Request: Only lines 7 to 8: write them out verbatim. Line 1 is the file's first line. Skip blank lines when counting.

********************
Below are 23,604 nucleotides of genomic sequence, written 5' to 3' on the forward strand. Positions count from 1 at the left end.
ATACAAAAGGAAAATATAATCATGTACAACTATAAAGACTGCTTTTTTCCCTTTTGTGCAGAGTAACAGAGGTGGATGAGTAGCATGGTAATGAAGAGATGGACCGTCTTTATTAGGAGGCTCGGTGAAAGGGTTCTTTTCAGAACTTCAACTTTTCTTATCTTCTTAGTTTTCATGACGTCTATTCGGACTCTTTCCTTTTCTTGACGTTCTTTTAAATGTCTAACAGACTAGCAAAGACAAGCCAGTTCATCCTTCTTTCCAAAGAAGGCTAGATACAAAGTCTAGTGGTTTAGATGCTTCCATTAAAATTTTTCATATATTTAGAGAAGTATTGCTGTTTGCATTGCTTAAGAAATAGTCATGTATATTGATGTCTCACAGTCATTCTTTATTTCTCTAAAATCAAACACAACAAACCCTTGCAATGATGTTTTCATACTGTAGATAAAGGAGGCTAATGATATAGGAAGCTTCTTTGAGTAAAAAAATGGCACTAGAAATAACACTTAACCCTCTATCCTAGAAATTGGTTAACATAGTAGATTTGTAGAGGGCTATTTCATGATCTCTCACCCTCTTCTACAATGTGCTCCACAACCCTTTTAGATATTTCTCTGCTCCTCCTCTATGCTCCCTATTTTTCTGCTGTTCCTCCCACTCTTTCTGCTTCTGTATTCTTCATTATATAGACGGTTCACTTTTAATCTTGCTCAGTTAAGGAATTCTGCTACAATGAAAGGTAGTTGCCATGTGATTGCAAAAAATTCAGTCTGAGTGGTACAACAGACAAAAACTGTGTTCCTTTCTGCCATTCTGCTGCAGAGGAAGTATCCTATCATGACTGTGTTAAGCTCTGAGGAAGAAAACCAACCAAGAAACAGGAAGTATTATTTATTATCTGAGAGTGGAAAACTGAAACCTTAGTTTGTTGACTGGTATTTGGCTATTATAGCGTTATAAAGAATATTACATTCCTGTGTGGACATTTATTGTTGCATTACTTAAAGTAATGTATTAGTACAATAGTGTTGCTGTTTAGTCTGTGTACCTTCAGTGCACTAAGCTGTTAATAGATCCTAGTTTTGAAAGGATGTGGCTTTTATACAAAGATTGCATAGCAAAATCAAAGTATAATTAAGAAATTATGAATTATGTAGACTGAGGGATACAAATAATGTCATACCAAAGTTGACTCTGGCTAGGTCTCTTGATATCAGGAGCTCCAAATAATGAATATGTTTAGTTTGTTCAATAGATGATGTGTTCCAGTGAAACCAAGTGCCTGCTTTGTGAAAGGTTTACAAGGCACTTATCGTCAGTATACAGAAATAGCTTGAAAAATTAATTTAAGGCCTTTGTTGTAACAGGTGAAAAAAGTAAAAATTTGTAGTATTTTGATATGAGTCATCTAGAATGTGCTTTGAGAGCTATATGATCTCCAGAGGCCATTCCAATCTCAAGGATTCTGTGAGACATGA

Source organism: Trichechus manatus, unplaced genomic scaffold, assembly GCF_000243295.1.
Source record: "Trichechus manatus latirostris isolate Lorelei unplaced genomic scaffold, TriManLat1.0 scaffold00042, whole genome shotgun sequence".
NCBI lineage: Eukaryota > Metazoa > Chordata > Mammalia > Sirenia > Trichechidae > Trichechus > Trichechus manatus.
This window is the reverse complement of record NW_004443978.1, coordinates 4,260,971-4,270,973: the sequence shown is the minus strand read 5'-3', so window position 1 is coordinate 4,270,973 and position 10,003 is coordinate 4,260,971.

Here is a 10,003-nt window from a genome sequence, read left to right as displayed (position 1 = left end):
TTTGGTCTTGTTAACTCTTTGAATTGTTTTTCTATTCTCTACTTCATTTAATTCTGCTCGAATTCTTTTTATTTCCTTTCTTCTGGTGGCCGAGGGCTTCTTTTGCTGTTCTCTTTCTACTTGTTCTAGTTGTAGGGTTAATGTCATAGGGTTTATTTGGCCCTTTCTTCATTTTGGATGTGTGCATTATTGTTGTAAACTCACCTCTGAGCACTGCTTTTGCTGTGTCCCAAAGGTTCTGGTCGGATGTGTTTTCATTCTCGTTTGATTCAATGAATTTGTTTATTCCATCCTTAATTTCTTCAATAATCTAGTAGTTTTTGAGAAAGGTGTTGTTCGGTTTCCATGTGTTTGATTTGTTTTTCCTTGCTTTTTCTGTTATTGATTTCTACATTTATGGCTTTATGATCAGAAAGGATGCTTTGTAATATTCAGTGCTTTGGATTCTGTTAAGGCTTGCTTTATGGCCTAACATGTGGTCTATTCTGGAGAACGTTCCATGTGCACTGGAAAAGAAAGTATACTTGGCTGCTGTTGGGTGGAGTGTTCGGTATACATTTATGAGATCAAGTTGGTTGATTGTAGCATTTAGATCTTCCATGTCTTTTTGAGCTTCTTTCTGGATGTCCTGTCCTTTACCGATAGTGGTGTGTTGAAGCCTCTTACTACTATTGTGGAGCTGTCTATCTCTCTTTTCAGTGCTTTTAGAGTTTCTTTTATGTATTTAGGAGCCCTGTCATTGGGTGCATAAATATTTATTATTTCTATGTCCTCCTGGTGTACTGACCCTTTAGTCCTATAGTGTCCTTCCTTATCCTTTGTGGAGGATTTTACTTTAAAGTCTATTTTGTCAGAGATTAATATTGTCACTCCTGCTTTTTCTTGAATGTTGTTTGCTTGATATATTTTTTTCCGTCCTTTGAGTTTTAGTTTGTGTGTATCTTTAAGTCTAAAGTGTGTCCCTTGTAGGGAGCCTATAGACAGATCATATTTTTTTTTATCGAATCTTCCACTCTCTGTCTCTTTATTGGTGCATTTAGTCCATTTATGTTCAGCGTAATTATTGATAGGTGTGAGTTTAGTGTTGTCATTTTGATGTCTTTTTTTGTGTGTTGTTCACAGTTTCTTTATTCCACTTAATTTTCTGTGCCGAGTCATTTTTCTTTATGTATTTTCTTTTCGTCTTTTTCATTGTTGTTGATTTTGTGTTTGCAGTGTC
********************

Here is a 10,003-nt window from a genome sequence, read left to right as displayed (position 1 = left end):
TTTGGTCTTGTTAACTCTTTGAATTGTTTTTCTATTCTCTACTTCATTTAATTCTGCTCGAATTCTTTTTATTTCCTTTCTTCTGGTGGCCGAGGGCTTCTTTTGCTGTTCTCTTTCTACTTGTTCTAGTTGTAGGGTTAATGTCATAGGGTTTATTTGGCCCTTTCTTCATTTTGGATGTGTGCATTATTGTTGTAAACTCACCTCTGAGCACTGCTTTTGCTGTGTCCCAAAGGTTCTGGTCGGATGTGTTTTCATTCTCGTTTGATTCAATGAATTTGTTTATTCCATCCTTAATTTCTTCAATAATCTAGTAGTTTTTGAGAAAGGTGTTGTTCGGTTTCCATGTGTTTGATTTGTTTTTCCTTGCTTTTTCTGTTATTGATTTCTACATTTATGGCTTTATGATCAGAAAGGATGCTTTGTAATATTCAGTGCTTTGGATTCTGTTAAGGCTTGCTTTATGGCCTAACATGTGGTCTATTCTGGAGAACGTTCCATGTGCACTGGAAAAGAAAGTATACTTGGCTGCTGTTGGGTGGAGTGTTCGGTATACATTTATGAGATCAAGTTGGTTGATTGTAGCATTTAGATCTTCCATGTCTTTTTGAGCTTCTTTCTGGATGTCCTGTCCTTTACCGATAGTGGTGTGTTGAAGCCTCTTACTACTATTGTGGAGCTGTCTATCTCTCTTTTCAGTGCTTTTAGAGTTTCTTTTATGTATTTAGGAGCCCTGTCATTGGGTGCATAAATATTTATTATTTCTATGTCCTCCTGGTGTACTGACCCTTTAGTCCTATAGTGTCCTTCCTTATCCTTTGTGGAGGATTTTACTTTAAAGTCTATTTTGTCAGAGATTAATATTGTCACTCCTGCTTTTTCTTGAATGTTGTTTGCTTGATATATTTTTTTCCGTCCTTTGAGTTTTAGTTTGTGTGTATCTTTAAGTCTAAAGTGTGTCCCTTGTAGGGAGCCTATAGACAGATCATATTTTTTTTTATCGAATCTTCCACTCTCTGTCTCTTTATTGGTGCATTTAGTCCATTTATGTTCAGCGTAATTATTGATAGGTGTGAGTTTAGTGTTGTCATTTTGATGTCTTTTTTTGTGTGTTGTTCACAGTTTCTTTATTCCACTTAATTTTCTGTGCCGAGTCATTTTTCTTTATGTATTTTCTTTTCGTCTTTTTCATTGTTGTTGATTTTGTGTTTGCAGTGTC